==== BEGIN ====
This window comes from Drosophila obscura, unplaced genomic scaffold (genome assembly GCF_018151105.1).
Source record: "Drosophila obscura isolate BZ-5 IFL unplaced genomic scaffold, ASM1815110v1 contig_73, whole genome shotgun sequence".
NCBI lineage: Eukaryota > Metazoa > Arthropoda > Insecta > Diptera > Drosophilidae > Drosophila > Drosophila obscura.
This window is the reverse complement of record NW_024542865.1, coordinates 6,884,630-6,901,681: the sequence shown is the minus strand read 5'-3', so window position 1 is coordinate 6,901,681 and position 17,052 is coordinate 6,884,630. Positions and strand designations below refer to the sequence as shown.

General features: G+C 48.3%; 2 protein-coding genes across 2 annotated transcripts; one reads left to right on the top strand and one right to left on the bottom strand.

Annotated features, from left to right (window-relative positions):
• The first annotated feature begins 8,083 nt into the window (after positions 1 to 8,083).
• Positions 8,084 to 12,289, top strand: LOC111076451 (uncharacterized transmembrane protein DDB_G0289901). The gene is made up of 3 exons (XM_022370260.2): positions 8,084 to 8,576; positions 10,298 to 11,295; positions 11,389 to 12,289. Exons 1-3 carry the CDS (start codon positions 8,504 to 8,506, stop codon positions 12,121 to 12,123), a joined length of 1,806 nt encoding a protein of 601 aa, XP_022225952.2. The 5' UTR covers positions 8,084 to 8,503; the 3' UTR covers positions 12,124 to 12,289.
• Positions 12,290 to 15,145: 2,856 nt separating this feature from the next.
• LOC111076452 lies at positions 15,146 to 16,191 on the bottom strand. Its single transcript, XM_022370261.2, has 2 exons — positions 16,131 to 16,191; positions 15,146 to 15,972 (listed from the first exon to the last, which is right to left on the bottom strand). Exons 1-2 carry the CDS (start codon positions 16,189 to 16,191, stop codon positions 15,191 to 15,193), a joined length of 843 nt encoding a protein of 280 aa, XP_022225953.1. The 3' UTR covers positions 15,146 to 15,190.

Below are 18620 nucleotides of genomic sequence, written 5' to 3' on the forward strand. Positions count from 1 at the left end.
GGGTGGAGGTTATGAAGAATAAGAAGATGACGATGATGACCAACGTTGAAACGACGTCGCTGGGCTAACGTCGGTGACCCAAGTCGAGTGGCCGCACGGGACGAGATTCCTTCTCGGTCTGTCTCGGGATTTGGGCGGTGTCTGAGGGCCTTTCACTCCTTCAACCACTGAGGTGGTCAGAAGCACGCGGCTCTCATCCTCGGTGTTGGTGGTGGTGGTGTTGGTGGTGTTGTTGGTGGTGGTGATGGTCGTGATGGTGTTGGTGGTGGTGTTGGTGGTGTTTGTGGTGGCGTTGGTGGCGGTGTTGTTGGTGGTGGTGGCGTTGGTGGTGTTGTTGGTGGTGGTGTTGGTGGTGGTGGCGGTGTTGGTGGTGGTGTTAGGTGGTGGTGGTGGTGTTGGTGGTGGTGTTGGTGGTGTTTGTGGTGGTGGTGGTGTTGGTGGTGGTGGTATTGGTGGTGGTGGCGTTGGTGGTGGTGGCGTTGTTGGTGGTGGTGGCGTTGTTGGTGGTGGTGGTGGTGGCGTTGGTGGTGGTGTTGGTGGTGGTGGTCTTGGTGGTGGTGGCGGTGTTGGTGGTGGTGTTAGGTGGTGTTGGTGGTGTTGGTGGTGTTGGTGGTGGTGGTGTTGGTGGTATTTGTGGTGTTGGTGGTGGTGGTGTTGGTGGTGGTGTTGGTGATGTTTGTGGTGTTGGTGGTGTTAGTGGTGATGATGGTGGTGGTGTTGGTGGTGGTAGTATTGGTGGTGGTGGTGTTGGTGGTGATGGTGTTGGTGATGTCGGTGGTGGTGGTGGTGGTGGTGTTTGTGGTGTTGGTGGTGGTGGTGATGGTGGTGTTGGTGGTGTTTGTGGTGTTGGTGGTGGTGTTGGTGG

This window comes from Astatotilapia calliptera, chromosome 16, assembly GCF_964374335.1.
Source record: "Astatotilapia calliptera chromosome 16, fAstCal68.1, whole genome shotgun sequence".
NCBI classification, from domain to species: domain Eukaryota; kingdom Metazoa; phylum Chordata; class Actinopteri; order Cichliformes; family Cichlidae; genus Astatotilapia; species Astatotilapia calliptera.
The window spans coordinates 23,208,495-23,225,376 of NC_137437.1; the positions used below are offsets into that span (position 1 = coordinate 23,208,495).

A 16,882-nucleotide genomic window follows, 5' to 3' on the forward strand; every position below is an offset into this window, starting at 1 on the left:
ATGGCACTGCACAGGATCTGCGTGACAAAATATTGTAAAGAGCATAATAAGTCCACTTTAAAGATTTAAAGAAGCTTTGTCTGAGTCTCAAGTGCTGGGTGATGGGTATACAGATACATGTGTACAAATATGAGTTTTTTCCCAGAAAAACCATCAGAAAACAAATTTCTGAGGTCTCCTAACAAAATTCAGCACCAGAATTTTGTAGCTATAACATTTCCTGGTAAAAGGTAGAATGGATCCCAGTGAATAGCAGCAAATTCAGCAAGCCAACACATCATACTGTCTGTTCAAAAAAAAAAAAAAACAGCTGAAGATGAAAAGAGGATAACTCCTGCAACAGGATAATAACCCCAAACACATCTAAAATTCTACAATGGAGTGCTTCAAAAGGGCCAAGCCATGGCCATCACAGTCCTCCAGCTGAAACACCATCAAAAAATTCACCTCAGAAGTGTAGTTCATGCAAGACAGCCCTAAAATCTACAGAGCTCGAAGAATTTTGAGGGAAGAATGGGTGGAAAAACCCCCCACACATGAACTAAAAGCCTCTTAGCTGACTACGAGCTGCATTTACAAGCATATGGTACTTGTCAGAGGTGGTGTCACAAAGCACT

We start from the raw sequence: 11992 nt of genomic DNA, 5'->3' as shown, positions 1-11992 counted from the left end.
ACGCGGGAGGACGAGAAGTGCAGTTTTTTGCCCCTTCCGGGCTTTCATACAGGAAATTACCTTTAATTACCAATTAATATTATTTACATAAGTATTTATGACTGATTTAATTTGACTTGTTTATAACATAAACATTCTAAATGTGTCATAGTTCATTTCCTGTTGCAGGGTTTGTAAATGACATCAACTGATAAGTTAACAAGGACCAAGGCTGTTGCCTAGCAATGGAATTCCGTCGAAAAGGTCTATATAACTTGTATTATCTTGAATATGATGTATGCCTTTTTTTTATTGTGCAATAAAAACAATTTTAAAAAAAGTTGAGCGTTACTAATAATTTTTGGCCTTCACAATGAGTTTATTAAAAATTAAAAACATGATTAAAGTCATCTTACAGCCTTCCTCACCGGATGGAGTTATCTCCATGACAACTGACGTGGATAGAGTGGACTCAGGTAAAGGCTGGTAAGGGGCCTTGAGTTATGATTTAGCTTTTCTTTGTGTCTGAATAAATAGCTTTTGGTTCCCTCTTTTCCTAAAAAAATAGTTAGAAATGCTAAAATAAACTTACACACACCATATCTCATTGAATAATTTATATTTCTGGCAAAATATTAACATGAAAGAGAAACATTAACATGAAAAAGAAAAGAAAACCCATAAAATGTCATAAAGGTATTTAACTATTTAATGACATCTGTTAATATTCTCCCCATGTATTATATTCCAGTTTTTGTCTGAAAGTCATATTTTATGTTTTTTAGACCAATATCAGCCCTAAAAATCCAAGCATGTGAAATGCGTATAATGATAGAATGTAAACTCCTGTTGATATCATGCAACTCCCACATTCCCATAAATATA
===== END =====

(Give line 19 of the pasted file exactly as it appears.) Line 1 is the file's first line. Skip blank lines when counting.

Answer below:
We start from the raw sequence: 11992 nt of genomic DNA, 5'->3' as shown, positions 1-11992 counted from the left end.